Because as long as everything can be settled with just cash, I can sell that contract even if I’m not an aluminum supplier, even if I have no aluminum, even if I had no intention of delivering any metal to anyone.

Selling that contract has become a bet—a bet the price will fall between now and delivery date. If it does I pocket the difference.

And on Anthony’s side—buying that contract now has also become a bet—a bet that the price will rise between now and delivery date.

And, eventually we get to the point where 99% of all futures transactions never see aluminum itself change hands.

Not that they had it to begin with, because in the futures market, you don’t have to show that you have X amount of aluminum, you just have to show you have a small percentage of it, and that percentage…. can be in cash instead of aluminum.

This situation exists today. Just look at the silver market. Demand is roughly 1060 million oz. per year. Supply is ~880 million ounces per year.

And yet in a normal day, nearly 950 million ounces will be traded on the futures market. More is traded there every day than is mined in an entire year. The actual physical market accounts for only .0055% of the market.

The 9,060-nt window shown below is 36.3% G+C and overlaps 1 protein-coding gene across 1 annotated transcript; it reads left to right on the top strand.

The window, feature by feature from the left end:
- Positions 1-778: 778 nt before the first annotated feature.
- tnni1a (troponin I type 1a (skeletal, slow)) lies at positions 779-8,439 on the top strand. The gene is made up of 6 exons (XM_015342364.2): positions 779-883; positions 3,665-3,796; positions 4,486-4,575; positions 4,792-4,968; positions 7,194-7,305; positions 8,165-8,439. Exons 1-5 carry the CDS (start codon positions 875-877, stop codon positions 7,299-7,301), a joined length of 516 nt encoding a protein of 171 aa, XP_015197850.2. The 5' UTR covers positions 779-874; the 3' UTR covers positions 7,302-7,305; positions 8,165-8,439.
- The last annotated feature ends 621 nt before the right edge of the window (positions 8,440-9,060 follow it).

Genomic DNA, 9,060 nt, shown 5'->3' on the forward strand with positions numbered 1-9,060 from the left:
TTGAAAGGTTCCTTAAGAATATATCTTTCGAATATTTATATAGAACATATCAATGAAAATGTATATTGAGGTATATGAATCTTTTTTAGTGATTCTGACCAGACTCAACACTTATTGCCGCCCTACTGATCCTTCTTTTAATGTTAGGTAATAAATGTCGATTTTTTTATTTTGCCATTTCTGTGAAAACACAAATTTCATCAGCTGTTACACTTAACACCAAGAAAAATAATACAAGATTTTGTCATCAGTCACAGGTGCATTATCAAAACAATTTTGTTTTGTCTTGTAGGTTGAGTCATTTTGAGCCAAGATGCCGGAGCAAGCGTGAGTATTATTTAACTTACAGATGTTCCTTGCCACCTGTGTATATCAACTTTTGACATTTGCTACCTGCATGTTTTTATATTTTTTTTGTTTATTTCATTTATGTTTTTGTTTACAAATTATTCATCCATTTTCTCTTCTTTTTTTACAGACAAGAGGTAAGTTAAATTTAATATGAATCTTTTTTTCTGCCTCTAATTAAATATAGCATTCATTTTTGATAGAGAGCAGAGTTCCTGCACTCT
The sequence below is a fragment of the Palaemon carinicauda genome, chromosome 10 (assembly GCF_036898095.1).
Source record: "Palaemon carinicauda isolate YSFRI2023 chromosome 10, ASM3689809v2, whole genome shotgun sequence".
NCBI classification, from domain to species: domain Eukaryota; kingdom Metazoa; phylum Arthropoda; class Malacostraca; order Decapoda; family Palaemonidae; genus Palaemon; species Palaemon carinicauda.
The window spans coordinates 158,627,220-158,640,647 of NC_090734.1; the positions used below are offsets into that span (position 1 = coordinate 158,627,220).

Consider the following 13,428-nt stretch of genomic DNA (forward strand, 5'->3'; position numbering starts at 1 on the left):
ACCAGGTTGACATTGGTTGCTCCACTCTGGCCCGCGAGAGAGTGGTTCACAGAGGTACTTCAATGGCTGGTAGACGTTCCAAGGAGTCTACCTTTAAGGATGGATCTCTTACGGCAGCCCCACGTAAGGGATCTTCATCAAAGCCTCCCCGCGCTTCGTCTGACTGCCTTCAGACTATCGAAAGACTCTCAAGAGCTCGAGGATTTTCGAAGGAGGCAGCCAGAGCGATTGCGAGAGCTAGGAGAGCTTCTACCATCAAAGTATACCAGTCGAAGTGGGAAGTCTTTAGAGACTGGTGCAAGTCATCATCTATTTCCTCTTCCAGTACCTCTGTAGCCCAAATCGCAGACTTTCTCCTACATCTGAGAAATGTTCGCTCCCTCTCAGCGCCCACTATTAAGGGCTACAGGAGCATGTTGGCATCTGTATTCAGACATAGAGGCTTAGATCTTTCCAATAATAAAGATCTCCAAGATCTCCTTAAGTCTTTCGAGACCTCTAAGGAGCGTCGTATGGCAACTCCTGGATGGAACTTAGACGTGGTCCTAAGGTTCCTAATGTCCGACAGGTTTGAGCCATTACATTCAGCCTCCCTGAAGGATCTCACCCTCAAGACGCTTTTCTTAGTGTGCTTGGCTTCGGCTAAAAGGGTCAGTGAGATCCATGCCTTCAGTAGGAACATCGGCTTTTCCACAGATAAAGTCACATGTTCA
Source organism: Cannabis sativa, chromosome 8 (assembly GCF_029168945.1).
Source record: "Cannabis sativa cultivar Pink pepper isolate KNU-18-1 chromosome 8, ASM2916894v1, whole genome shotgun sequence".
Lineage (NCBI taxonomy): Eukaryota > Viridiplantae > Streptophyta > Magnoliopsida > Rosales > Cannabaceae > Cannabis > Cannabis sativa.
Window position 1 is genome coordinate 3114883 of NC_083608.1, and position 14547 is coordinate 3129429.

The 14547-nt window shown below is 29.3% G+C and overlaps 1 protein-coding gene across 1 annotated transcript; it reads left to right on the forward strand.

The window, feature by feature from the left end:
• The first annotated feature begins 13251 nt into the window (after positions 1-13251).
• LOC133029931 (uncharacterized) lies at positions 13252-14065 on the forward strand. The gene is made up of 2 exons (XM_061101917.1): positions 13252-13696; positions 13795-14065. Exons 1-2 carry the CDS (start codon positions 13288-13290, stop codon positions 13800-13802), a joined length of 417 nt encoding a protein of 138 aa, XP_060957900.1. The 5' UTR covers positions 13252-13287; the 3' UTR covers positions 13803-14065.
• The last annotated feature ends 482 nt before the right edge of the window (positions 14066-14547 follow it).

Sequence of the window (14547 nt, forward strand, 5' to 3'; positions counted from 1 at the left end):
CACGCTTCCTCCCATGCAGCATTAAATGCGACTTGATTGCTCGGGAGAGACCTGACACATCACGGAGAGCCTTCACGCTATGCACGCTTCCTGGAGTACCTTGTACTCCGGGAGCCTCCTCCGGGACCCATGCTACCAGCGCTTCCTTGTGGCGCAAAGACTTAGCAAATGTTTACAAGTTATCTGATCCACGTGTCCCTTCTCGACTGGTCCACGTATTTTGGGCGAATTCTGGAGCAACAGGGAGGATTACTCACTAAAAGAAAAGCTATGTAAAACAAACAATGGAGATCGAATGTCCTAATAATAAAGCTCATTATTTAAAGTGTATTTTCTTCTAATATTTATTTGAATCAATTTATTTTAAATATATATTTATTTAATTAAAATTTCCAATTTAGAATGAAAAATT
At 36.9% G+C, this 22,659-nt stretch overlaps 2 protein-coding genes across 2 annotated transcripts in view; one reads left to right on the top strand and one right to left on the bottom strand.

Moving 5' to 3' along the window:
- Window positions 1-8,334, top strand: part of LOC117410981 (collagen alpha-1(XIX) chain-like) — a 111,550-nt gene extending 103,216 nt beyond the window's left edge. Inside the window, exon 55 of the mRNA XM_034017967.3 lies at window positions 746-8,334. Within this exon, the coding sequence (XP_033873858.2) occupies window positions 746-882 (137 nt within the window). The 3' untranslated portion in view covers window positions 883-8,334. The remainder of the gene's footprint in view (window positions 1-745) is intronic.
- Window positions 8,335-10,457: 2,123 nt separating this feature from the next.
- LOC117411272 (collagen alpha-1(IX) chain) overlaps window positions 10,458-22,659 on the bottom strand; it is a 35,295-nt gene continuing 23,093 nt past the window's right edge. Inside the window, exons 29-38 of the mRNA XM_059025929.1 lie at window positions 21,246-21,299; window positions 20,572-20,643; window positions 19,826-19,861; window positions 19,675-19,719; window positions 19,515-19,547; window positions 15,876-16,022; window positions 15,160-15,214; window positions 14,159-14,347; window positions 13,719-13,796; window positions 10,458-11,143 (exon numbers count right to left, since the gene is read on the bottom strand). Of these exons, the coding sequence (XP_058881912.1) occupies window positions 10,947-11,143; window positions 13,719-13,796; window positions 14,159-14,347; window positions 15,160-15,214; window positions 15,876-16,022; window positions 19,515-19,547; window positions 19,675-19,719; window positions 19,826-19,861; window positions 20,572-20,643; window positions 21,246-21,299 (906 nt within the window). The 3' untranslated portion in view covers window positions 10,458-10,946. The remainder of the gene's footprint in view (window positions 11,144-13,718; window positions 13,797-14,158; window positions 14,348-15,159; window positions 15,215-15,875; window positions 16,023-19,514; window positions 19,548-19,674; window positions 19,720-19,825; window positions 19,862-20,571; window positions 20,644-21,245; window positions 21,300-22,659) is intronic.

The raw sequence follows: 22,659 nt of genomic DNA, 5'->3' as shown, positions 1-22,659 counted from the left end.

Why does this matter?

When there are more buyers than sellers, the price goes up.

When there are more sellers than buyers, the price goes down.

And when 99% of the buying and selling isn’t related to the underlying commodity…. then

Whoever runs the futures markets runs the price and movement of the commodity being traded.

With enough money or margin they can create a near infinite amount of demand or supply…which should be quite concerning to Bitcoin advocates that rally behind “a limited number of bitcoins.” Once you introduce futures with cash settlements, limited bitcoin supply becomes unlimited bitcoin supply overnight—because I can sell Bitcoin without owning any.

Poof, just like that. As many or as few coins to buy or sale as you like…if you’re one of the big boys pulling the levers.

This has been the case for years in the Silver market, and those major, sophisticated institutions that run the futures markets make money on the way up, and they make money on the way down.

They can orchestrate a rise and a crash and anything in between, and they will annihilate you.

These are the most powerful and profitable institutions on earth.

They are the biggest banks, the smartest money. They are they Death Star.

How dark is the dark side?

Depends who you ask, but at worst they’re a super race from Alpha Centari bent on enslaving you. At best, they’re absolute sharks who will shred your flesh for profit.

In either case, they aren’t your friends (hopefully), and they’re no friend of Bitcoin either.

Not to crush your parade with a wall of blood, but this isn’t the kind of recognition you want.

If the goal was to get away from centralized banking, now might be a good time to consider pushing back the groups circling the wagons, not celebrating them.


Christoph Grizzard, The Fat Cat Investor





k.450 © 2017 FatCat Consulting Limited. All rights reserved. Any reproduction, copying, or redistribution, in whole or in part, is prohibited without written permission from the publisher.